– “We have not raised our rates in 5 years. We have been hit hard with the current economic times. We deal with small local businesses that are struggling.”

QUESTION: Across the board, what portion of a 6% hike could you pass along?

– “0!”

– “Probably half that at best”

– “None”

– “Would have to try to pass all of it on. Couldn’t absorb it”

– “We would just eat the whole amount”

– “Very little”

– “A rate hike of 6% would be unacceptable to advertisers of all levels from local to national. We would more than likely have to eat the increase to sustain volume.”

– “typically we get 50% of a rate increase”

– “A sales tax on advertising is another tax on the already-struggling businesses in our area. Sales taxes are on the consumer. But our “consumers” are businesses.”

– “We couldn’t pass much more than 1% along. If we passed an additional 3% along we would most likely see $10,000.00 less in revenues.”

QUESTION: Or, how much of a 6% Ad Tax would be met with decreased ad size and/or volume?

– “Most of it”

– “Many will have to reduce size, cut zone coverage”

– “Would no doubt lose volume, and they’ll lose business too”

– “It would reduce ad size by as much as 10%”


– “25% at bare minimum”

– “That’s difficult to put a number to. But I’m certain larger ads would be reduced in size, some advertisers would advertise every other week rather than every week.”

– “This would result in many advertisers either cutting back on size or volume of ads. Lose-lose”

QUESTION: Bottom line net loss in dollars if Ad Tax enacted?

– “60%”

– “$30,000”

– “too hard to determine, well into six figures”

– “Net loss of probably $1,000 to $1,200 per week”

– “Loss could be well over $100,000”

– “$1,680 per week”

QUESTION: On Front End Software — You would need to tag classifieds, display and inserts as both taxable & tax exempt, bill & collect accordingly, and send reports and a check to the state on a regular basis. Can your current software do this?

– “NO!”

– “Our current software would not be able to handle all you have listed”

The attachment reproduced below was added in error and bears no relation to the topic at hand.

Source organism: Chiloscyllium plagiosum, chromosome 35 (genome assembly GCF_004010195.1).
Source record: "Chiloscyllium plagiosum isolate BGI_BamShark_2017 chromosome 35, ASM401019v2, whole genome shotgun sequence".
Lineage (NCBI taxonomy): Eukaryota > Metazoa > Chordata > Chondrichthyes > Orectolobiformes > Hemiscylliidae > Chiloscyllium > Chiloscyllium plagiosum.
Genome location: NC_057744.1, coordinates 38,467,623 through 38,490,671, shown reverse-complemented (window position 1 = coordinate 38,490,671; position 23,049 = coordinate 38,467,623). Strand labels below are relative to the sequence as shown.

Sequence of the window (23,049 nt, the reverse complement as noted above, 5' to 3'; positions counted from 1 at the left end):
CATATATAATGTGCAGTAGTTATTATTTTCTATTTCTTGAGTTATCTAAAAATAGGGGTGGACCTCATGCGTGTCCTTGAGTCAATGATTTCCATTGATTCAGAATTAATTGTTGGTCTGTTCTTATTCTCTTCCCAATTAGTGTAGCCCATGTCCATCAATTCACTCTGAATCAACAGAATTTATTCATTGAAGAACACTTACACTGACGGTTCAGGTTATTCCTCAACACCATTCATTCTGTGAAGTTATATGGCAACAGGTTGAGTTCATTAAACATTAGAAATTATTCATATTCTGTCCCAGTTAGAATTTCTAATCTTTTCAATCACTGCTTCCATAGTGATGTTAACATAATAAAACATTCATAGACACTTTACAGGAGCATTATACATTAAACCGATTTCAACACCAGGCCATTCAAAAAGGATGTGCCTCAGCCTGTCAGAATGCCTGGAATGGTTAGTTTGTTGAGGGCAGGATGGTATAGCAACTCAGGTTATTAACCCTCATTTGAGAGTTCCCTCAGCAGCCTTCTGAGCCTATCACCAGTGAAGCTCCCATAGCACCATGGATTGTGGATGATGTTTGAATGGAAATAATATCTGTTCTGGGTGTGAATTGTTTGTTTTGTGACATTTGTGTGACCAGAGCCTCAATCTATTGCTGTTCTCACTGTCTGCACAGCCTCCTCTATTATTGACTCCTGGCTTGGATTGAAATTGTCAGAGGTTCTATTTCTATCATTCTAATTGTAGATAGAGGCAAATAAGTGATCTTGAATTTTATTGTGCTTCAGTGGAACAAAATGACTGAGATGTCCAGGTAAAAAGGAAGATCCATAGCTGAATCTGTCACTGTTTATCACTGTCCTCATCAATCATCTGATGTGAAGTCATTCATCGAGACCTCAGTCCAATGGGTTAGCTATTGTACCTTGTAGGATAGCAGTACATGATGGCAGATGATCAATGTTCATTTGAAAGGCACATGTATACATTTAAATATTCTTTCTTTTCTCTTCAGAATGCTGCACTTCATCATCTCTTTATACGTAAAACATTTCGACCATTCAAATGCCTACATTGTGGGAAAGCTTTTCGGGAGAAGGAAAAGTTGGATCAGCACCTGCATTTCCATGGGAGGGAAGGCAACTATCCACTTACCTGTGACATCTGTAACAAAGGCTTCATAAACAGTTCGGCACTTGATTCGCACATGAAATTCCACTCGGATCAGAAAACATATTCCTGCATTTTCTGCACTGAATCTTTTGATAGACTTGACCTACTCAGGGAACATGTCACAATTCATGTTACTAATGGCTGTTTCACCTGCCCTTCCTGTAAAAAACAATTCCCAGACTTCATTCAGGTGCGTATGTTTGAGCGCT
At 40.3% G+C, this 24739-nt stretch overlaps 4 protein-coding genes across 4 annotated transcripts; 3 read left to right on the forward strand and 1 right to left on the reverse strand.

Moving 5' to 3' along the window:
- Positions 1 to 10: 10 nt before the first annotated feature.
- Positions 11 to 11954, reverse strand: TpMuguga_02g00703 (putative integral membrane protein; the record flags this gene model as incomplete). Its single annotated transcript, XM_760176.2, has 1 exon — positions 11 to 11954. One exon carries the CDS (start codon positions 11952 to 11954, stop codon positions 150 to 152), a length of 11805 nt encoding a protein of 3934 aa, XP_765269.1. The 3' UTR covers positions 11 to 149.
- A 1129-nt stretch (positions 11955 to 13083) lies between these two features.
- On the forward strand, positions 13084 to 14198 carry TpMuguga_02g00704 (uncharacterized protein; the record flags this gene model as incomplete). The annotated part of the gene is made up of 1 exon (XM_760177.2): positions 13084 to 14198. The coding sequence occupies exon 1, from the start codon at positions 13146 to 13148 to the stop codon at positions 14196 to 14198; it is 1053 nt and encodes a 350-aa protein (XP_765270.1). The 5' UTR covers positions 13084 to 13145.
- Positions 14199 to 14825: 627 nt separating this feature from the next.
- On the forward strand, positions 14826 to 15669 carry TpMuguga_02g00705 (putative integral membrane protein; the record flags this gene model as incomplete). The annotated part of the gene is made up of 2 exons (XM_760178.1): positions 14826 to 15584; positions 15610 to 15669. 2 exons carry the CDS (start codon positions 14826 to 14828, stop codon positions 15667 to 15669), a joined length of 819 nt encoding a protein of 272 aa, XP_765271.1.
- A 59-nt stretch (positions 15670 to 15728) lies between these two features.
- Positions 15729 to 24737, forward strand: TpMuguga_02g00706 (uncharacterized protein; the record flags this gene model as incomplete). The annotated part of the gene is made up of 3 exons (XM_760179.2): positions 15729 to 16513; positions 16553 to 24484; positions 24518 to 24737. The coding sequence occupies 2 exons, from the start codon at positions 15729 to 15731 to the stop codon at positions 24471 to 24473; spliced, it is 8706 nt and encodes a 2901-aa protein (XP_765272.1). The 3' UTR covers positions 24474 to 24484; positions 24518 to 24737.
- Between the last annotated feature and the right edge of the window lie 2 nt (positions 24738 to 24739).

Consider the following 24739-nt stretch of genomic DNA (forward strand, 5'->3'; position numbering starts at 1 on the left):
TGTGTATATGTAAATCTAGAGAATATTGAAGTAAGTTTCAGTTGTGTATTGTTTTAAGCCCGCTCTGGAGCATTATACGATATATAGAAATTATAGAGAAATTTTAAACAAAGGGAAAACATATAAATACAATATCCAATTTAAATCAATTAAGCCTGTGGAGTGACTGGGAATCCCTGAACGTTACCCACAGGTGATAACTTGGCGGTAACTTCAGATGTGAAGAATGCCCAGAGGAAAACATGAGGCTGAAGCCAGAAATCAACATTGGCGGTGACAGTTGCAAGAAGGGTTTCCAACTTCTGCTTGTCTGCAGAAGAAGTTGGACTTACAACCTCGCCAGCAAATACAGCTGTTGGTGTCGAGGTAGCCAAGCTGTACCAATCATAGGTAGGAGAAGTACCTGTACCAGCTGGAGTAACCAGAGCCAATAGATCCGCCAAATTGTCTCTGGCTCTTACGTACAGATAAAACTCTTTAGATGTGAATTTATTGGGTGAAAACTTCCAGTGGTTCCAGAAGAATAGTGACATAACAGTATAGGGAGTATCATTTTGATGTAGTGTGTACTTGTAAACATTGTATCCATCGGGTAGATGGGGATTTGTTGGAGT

– “NOPE!”

– “no it cannot”

– “Our ad order entry system is antiquated. Having said that, even newer models would need to be modified to accommodate for change in process. It would take time and money. Dollars we don’t have at this time. Given lean operation we don’t have the resources to manually manage the new billing challenges the sales tax would provide.”

– “No, will need new system, new servers, probably new workstations”

– “Current software will work, with some serious tweaking — I hope”

– “No, our IT staff says we’ll need another system.”

– “Definitely not. For what we paid, this is unbelievable”

QUESTION: Rough estimate of cost to upgrade, program & train on a new front end system?

– “$50,000 minimum”

– “Don’t really know, it would involve program and that is expensive!”

– “based on recent rfp, roughly $40-80k to upgrade and flow”

– “$25k in software costs…minimum $20k in training”

– “several thousand dollars, if we can patch, tens of thousands more likely”

– “the cost to get another program would be at least $50K”

– “At least $20,000 for bare bones function”

QUESTION: Ballpark cost for additional accounting relating to sales tax collection?

– “$30,000”

– “This would simply be an accounting nightmare-period.”

– “Additional expense $5,000 per year.”

– “at least another $20k”

– “A few thousand dollars.”

– “extra hour a day for our office workers $150 week, someone to collect figures and file taxes $150 week….And heaven help us if we lose an employee and must retrain someone. As a small business ourselves, just thinking about the extra bookwork, etc. is a nightmare! That’s the problem with being a small business. We try to do everything ourselves and can only do so much”

– “$300 per week”

QUESTION: How many local advertisers have closed their doors in last 12 months?

– “Hard to put a number on closings but more importantly, the remaining businesses are spending 15-20% less on advertising”

– “About 15”

– “We know of about 5 local advertisers who are oob”

– “not very many! we have been lucky”

– “15% and that’s conservative”

– “Over two dozen, with many more to come I fear.”

– “too many to count”

– “Too Many, and another huge batch are faced with the dilemma of the cost of an ad OR paying healthcare OR Wal-mart”

– “116”

– “a f—ing ton”


– “4 that affected us”

– “About one in 15 local businesses”

– “Our local business scene has drastically changed. The amount of stores that are vacant is staggering. I don’t have a number”

– “6 of my top 10!”


The consensus of first-hand publisher accounts conclude that home town economies are teetering on an historic brink. Attempts to place an additional 6% hurdle between any new product or business and their cash-strapped clients will be met with counterproductive reductions in consumption, and steep new margins that can neither be passed along nor absorbed. Any new sales tax will ultimately trigger incalculable job loss. For these compelling reasons, we ask that you please reject any proposals to Tax Advertising.